The Innocents, 2021.
Directed by Eskil Vogt.
Starring Alva Brynsmo Ramstad, Rakel Lenora Fløttum, and Ellen Dorrit Petersen.
Ida (Rakel Lenora Fløttum) and her autistic sister Anna (Alva Brynsmo Ramstad) move to a new Nordic suburb with their parents. Over the course of a summer they start to befriend local children, who each have supernatural powers. As some of the children use their talents to do unspeakable things, the future of the local community hangs in the air.
Within the genre of horror comes a well-defined weight of expectation. Audiences want more — more drama, more gore, more heightened and unexpected outcomes. In stark contrast to offering the world on a silver spoon, Eskil Vogt’s The Innocents makes viewers work for the proposed payoff. As supernatural children and a taste to kill are thrown into the mix, the overall effect somewhat middles, in danger of becoming an intriguing premise that’s forgettable in the wider canon.
For those that take a natural dislike to children, The Innocents could be a perfect cinematic fit. With an ensemble of numerous kids, only one resembles something of a likeable character — the sweet and endearing Aisha (Mina Yasmin Bremseth Asheim), who uses her telekinesis to give a voice to those who have had theirs stripped away. While her presence in the film’s narrative is a breath of fresh air, it does little to balance out an overall emotional empathy in favour of the little tikes. As the film begins, Ida effortlessly embodies a natural torturer, testing her sister’s physical tolerance before moving onto nearby animals and surroundings. It’s only when she meets Ben (Sam Ashraf) that her antics pale into comparison, outmanoeuvred by his psychic ability to make others carry out heinous tasks. From this point, it’s a egotistical contest of who can out-sadist the others, culminating in a conclusion that flies under the radar.
The drama at the fore of the action does raise interesting questions. Before even venturing into the subtext of the plot, there’s something undeniably uncomfortable in the casting of Alva Brynsmo Ramstad as Anna. While her performance is stellar and her own mental health status unknown, it’s clear Ramstad doesn’t share the same severe physical behaviours as Anna. Casting an actor who is autistic could have been a more considered call, staying away from controversies like Maddie Ziegler’s role in Music. The rest of the cast are exceptional for such a young age, rounding out the narrative subtleties to keep the context compelling. Though fleeting in use, the adults are the driving force of the overall environment, prompting viewers to ask if people can truly be born evil, or are entitled to become heinous products of their own surroundings.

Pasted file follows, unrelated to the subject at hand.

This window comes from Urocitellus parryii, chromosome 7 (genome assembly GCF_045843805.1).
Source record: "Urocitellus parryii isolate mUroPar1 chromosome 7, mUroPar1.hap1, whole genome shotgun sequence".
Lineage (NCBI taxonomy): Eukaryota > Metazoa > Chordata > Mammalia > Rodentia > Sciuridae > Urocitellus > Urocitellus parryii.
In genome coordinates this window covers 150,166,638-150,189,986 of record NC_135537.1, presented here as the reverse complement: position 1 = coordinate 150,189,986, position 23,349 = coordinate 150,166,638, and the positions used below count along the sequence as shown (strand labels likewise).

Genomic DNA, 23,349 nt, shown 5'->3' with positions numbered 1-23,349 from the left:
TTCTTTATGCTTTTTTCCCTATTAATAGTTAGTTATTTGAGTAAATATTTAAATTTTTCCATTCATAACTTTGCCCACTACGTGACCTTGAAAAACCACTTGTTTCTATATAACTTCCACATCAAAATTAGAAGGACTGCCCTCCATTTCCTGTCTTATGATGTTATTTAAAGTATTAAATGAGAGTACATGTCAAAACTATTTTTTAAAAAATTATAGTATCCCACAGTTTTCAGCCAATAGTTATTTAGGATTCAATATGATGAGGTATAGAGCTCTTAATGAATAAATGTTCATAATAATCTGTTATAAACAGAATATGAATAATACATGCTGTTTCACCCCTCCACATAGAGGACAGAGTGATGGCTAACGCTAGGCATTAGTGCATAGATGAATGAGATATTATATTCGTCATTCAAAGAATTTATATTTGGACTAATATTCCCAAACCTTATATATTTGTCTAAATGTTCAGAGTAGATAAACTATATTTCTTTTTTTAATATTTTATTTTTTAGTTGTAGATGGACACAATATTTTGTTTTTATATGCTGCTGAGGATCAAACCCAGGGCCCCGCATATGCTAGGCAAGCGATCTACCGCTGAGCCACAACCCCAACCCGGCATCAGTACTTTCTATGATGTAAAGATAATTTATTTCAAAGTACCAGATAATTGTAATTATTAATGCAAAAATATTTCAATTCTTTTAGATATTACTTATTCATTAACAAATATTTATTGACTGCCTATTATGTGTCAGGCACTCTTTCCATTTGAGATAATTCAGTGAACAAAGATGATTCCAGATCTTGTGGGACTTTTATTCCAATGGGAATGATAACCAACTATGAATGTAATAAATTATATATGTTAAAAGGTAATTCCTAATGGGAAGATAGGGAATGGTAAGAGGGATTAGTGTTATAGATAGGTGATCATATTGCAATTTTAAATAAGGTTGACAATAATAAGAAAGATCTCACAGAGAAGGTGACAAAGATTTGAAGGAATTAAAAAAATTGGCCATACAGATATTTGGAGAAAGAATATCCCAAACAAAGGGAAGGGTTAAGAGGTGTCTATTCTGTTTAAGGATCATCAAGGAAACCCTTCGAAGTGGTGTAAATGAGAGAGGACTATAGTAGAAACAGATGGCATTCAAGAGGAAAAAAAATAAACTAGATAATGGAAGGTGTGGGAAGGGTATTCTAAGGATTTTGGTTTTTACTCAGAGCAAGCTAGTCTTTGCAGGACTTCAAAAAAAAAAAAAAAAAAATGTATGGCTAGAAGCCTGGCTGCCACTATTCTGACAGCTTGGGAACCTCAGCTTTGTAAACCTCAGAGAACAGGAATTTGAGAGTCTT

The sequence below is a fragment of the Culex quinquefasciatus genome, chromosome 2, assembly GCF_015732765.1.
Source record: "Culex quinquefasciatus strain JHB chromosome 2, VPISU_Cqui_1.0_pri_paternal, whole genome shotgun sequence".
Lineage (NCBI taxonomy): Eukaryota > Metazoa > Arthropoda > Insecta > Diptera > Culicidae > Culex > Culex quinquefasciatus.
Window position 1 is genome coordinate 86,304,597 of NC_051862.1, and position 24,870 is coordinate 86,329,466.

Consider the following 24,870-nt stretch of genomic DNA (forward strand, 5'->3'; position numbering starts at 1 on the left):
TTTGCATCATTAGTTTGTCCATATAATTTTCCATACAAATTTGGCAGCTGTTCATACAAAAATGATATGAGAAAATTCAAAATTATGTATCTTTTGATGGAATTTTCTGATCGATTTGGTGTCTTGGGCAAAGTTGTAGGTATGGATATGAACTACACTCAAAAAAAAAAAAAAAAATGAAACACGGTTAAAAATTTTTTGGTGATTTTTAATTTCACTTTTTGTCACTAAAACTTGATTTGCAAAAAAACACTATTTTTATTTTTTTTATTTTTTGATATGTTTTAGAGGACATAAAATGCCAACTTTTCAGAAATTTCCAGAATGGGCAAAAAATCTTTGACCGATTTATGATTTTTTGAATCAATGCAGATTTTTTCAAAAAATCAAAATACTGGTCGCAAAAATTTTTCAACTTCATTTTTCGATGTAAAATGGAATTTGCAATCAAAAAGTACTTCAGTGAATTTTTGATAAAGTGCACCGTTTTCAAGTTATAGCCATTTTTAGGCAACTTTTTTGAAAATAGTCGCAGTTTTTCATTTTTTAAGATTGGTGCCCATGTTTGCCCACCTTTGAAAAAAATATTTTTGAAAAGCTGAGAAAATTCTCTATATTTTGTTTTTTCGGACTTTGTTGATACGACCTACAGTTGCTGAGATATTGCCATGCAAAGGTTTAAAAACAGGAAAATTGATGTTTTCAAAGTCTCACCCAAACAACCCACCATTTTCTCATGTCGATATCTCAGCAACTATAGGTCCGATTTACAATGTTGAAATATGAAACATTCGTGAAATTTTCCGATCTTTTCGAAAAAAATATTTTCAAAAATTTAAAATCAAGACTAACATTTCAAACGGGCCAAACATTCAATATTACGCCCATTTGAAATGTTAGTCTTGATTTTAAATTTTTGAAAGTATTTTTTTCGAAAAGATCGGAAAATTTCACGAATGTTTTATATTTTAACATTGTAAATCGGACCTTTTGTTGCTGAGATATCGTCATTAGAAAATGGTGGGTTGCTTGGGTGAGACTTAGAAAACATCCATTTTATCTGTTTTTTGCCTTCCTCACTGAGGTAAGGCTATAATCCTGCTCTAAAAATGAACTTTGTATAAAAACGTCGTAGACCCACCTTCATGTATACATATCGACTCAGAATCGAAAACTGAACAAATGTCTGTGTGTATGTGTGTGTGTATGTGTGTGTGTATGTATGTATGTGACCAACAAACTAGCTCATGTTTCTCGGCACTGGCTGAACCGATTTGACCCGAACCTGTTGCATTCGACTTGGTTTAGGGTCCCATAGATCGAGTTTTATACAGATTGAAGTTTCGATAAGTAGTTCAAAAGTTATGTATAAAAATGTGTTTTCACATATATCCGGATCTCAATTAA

Set in a brooding Nordic countryside, the ominous feel that any horror should encapsulate is fiercely present. As dialogue is sparse and smartly used, it’s the visuals that do most of the talking, the separate sanctuaries of each character revealing a multitude of information. There isn’t much in the way of planting the dramatic seed, as plot points feel few and far between. Though The Innocents is undoubtedly impactful visually and thematically, there’s not much else to grab onto. Many facts of life and parental interactions are explored superficially, with nothing delved into enough detail to provide a meatier hook. Its end result is admittedly predictable, closing out a drama that showed an abundance of promise with little fanfare.
More so than an enjoyable experience or satisfying horrific thrill, The Innocents serves as strictly food for thought. Offering an intellectual takeaway under the guise of dramatic thrills, Vogt’s handle on the intersections of horror and childhood unarguably hold an addictive sense of intrigue. Falling short in its execution, there’s still plenty to be taken from its 117 minute runtime.
Flickering Myth Rating – Film: ★ ★ ★ / Movie: ★ ★ ★
Jasmine Valentine – Follow me on Twitter.